Aug. 21 (Bloomberg) — Citgo Petroleum Corp.’s plant in Corpus Christi, Texas, had a “significant” release of a potentially lethal chemical from an alkylation unit July 19, seriously injuring a worker, a federal agency said.
“This is the first significant HF release that the CSB has investigated,” Robert Hall, a lead investigator for the 11- year-old Chemical Safety Board, said today in a phone interview from the accident site. The CSB investigates about 10 to 15 chemical accidents annually.
Hydrogen fluoride is “toxic to humans, flora, and fauna in certain doses and can be lethal as demonstrated by documented workplace accidents,” according to the Environmental Protection Agency.
Citgo reported 3,437 pounds of hydrogen fluoride released from a source of “alkylation unit fugitives” and 560 pounds from a flare stack, according to the filing. The company said it expects to provide an update on the estimated emissions.
“There are three separate investigations about this incident currently ongoing,” said a Citgo spokesman, who declined to be identified. “Once that they are completed and their results analyzed, Citgo will provide further details.”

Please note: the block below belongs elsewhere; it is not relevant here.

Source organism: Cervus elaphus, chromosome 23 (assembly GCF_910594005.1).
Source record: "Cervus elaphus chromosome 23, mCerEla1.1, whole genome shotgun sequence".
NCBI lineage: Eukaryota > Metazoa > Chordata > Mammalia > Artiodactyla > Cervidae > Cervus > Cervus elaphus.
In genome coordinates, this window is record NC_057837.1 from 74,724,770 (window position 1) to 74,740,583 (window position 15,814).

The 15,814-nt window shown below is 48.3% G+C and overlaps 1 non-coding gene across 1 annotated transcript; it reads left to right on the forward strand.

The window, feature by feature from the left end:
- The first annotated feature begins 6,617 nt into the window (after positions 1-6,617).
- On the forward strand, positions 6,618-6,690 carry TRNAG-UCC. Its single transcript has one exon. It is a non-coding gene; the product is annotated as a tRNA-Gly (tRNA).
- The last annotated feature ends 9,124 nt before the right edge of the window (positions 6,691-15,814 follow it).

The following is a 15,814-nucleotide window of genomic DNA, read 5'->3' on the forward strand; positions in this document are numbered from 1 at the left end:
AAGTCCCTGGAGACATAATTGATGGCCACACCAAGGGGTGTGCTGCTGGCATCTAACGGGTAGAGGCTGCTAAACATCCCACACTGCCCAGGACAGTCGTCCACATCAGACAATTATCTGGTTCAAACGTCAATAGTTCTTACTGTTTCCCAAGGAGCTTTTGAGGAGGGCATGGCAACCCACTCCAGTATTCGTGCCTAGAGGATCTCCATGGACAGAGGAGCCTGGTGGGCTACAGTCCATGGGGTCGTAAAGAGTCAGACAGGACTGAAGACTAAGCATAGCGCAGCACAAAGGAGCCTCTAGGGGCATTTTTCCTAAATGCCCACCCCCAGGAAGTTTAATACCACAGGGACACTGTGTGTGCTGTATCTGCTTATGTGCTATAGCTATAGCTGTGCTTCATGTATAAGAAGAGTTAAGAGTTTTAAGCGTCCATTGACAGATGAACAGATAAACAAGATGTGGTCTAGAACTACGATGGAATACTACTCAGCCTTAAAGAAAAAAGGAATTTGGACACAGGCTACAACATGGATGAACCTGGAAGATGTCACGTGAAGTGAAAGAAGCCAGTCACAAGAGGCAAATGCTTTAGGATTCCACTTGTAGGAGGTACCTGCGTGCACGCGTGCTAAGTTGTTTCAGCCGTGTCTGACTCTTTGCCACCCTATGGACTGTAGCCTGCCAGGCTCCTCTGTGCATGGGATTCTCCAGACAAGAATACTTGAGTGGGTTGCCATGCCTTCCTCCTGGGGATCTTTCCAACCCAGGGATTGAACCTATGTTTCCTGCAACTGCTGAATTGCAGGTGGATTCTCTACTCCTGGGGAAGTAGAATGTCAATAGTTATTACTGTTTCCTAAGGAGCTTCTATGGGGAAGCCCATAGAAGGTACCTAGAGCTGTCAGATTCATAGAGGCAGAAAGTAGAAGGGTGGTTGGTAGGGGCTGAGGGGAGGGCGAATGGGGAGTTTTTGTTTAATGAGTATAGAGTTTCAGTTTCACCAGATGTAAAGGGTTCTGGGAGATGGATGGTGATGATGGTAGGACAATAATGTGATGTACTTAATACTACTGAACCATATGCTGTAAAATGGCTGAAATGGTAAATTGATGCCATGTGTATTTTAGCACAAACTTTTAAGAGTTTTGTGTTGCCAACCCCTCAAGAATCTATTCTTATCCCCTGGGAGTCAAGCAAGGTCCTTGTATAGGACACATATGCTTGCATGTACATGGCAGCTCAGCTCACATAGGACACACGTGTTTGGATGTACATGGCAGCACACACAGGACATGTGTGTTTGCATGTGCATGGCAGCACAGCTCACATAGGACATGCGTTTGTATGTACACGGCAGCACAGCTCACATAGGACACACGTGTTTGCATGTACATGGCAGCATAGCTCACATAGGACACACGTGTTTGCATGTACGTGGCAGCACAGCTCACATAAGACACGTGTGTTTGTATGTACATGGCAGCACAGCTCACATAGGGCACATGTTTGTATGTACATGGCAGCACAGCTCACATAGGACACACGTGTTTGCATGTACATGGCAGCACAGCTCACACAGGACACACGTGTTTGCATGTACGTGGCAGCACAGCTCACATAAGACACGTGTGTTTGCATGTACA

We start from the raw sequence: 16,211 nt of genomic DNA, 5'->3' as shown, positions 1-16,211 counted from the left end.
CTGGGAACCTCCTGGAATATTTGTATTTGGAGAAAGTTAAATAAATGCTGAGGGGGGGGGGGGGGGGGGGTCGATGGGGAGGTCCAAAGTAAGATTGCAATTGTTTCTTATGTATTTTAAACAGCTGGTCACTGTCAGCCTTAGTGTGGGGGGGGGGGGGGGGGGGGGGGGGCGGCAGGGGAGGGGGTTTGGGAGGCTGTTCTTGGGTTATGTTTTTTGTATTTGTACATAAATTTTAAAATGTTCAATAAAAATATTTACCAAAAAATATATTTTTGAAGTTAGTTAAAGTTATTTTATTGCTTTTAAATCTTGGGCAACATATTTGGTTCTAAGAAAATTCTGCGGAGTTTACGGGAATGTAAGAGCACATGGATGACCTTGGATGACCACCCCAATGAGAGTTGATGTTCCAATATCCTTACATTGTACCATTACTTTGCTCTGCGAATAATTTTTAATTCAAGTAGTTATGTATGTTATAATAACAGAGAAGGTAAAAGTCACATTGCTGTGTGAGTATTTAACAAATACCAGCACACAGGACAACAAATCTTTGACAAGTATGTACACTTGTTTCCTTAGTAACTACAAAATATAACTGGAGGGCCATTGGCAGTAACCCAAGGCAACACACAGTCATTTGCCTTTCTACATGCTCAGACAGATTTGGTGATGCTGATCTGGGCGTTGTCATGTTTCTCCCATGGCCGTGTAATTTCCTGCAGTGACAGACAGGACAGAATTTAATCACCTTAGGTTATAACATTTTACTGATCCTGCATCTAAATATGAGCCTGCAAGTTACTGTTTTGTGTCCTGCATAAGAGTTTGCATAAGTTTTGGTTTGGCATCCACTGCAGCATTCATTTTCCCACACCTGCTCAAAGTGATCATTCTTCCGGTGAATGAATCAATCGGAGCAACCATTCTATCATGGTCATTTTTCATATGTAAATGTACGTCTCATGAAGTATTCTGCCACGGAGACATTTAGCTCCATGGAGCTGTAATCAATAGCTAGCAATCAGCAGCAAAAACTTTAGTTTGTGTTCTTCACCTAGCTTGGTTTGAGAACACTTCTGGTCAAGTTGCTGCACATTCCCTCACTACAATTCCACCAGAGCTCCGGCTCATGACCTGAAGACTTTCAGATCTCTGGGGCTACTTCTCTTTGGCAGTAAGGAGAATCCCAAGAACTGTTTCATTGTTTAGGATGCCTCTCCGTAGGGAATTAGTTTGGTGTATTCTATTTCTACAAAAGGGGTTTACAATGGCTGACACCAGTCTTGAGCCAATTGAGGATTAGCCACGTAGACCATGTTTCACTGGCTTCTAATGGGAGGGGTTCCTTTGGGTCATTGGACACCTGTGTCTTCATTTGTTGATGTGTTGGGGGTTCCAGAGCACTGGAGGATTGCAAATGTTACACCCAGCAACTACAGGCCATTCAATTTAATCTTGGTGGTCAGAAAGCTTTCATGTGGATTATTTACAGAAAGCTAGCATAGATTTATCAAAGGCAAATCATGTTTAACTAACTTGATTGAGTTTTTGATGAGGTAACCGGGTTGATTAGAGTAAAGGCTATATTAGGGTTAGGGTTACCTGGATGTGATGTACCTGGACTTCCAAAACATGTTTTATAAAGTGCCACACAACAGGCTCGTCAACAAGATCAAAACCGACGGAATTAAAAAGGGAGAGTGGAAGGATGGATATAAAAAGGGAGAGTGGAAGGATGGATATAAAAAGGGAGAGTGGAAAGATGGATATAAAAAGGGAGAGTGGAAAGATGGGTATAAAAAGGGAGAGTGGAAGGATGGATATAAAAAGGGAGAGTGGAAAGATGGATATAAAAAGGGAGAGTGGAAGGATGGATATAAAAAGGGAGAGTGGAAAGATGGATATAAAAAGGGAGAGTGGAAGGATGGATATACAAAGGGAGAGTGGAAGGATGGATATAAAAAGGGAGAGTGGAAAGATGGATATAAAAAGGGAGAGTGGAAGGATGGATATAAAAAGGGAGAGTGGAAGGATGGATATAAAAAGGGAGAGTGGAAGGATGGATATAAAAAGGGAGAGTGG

The chemical board, EPA and Occupational Safety and Health Administration are investigating the Citgo plant incident.
The board plans to determine the amount of hydrogen fluoride and other emissions “actually captured by the water curtain and what was released to the environment,” Hall said.
The investigation team is scheduled to collect evidence at the site this week, he said. Mitigation systems including water curtains are safety measures used to control the accidental release of hydrogen fluoride.
An alkylation unit produces a high-octane additive that is blended with motor and aviation fuel.
The refinery can process 165,000 barrels of oil a day, and produce 24,000 barrels of alkylate a day, according to the U.S. Energy Department.